An easing to quantitative easing? Markets react to ECB announcement

On the latest edition of Market Week in Review, Consulting Director Sophie Antal Gilbert and Senior Investment Strategist Paul Eitelman discussed key takeaways from the European Central Bank (ECB)’s recent meeting, highlights from the U.S. jobs report for February and the risks for potential trade wars.

Is the ECB’s quantitative easing program on the ropes?

At a March 8 press conference following the ECB’s monetary policy meeting, President Mario Draghi revealed that the central bank will no longer step in and increase bond purchases in the event of an economic downturn, Eitelman said. “The ECB specifically removed this piece of guidance from its quantitative easing (QE) program, due to the continued improvement in economic growth and employment across the eurozone,” he stated, adding that Draghi also emphasized the need for the bank to maintain some level of monetary stimulus to move toward its 2% inflation target.

“Draghi very carefully threaded the needle here, pulling off a delicate balancing act,” Eitelman remarked. Essentially, in his viewpoint, the central bank is signaling that it’s gradually removing its accommodative monetary policy measures—at a measured pace that markets are prepared for. Equity markets reacted positively to Draghi’s comments, he noted, with the Euro STOXX 50® Index closing 3% higher on March 8 than the previous day.

U.S. February employment report shines

U.S. payroll data for February was released by the Bureau of Labor Statistics on March 9, Eitelman said—and the results were a huge positive surprise. The nation created 313,000 new jobs last month, he said, far-and-away beating consensus expectations for 200,000 job additions. Wage inflation was on the softer side, with a 2.6% year-over-year increase, Eitelman noted—a decline from the 2.9% increase in January that helped spark the Feb. 5 market sell-off. “In a nutshell, today’s employment report points to a Goldilocks economy in the U.S. for investors, with strong job growth and not a lot of evidence of inflation,” he said. This was a big positive from a market perspective, Eitelman added, as evidenced by the S&P 500® Index, which was up roughly 1% mid-day on March 9 from its previous close.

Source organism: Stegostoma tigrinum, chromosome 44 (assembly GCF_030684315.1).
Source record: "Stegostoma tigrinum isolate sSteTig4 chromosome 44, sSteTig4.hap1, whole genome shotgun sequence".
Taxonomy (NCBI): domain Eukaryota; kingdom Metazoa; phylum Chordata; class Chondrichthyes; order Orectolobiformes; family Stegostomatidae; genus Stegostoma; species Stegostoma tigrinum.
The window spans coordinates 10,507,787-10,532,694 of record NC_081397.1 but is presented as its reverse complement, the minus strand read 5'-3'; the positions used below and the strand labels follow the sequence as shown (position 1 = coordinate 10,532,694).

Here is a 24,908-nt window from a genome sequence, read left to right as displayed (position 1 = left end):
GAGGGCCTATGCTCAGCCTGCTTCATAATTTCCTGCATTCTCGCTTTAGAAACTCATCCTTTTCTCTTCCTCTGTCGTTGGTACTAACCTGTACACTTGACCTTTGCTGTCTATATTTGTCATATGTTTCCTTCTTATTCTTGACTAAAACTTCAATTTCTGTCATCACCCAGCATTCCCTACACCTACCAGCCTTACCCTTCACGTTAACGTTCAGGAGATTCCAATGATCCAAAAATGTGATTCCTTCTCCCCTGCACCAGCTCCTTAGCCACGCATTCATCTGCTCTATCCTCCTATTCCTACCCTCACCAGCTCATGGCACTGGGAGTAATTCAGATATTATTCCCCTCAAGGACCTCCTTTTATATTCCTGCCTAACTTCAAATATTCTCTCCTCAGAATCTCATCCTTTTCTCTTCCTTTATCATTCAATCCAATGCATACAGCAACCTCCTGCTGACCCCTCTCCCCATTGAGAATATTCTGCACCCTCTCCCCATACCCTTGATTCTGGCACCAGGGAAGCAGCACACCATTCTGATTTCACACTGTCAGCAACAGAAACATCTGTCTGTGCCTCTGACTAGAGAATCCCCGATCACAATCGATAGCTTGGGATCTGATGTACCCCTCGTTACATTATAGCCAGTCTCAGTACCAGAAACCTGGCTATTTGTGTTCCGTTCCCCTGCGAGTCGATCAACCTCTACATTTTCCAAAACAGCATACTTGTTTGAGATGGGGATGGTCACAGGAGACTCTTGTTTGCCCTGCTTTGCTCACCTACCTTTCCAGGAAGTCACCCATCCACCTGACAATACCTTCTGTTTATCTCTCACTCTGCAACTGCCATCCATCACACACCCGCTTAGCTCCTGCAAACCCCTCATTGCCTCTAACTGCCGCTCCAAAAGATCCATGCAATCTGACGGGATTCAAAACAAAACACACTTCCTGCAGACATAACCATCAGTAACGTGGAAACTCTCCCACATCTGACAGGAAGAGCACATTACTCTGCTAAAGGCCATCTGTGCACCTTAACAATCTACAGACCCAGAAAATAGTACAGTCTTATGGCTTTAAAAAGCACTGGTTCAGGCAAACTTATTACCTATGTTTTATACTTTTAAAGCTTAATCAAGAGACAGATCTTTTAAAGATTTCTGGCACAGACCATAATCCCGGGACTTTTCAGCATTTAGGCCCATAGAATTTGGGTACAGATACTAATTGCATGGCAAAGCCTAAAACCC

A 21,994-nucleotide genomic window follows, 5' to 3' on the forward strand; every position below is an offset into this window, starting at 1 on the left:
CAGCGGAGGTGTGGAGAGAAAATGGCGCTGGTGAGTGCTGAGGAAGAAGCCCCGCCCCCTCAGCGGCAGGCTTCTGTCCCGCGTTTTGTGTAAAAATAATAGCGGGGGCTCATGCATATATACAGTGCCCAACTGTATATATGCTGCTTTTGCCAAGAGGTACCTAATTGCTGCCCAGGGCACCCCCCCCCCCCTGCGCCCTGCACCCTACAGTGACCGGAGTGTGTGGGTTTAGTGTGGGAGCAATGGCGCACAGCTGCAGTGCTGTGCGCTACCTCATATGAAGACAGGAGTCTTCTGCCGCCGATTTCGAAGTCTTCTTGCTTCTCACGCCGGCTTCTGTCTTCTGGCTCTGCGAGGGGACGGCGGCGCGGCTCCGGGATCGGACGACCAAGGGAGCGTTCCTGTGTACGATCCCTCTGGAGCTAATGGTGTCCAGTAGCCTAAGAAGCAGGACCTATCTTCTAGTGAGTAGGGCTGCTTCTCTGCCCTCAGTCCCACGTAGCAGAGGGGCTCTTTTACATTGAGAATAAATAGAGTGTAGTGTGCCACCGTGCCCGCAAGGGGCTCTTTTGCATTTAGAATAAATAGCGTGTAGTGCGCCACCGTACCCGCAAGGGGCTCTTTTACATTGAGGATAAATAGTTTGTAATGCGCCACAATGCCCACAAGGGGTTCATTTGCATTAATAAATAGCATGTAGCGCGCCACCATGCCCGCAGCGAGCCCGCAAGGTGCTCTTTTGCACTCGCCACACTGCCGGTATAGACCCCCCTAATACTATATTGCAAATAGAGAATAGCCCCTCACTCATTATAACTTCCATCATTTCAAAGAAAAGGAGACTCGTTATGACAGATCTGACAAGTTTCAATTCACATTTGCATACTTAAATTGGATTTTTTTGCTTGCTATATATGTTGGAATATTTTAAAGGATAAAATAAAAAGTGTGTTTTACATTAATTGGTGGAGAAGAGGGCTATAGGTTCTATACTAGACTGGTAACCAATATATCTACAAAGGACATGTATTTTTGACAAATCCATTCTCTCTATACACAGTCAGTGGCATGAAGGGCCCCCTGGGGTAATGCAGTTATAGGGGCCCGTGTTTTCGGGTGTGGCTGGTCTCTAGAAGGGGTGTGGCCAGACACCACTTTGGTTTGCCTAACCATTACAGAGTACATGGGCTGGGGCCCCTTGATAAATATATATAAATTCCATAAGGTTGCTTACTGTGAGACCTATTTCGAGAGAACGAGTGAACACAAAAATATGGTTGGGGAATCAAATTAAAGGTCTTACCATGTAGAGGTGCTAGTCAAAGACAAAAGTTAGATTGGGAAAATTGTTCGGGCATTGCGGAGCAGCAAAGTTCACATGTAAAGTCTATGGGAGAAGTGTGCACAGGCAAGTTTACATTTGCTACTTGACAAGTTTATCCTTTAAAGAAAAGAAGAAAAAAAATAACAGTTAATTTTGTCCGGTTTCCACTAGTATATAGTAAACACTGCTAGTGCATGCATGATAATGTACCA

All that said, in Eitelman’s opinion, the fundamentals are still there for wages to slowly accelerate over time due to the nation’s strong labor market. “This should keep the U.S. Federal Reserve (the Fed) on track to raise interest rates three or four times this year,” he concluded.

Market jitters fade slightly after changes to U.S. tariff plan

Shifting to trade, Eitelman said that the risks of a trade war simmered slightly the week of March 5. Why? The Trump administration initially indicated that tariffs imposed on steel and aluminum imported to the U.S. would be universal in scope, Eitelman said, but walked this back a bit on March 8 with President Trump’s announcement that Canada and Mexico would be exempt from the tariffs. “From a market perspective, this takes the teeth out of some of these protectionist measures,” he said, calling the news “less bad” than investors may have originally feared.

Another piece of positive news surrounding trade was that Trump struck a more optimistic tone on the ongoing North American Free Trade Agreement (NAFTA) negotiations, Eitelman said. “The president sounded a little more upbeat that a successful resolution could be achieved, allowing NAFTA to remain in place,” he observed. Ultimately, in Eitelman’s opinion, both this and the slightly more favorable details surrounding tariffs combined to lift markets the week of March 5.

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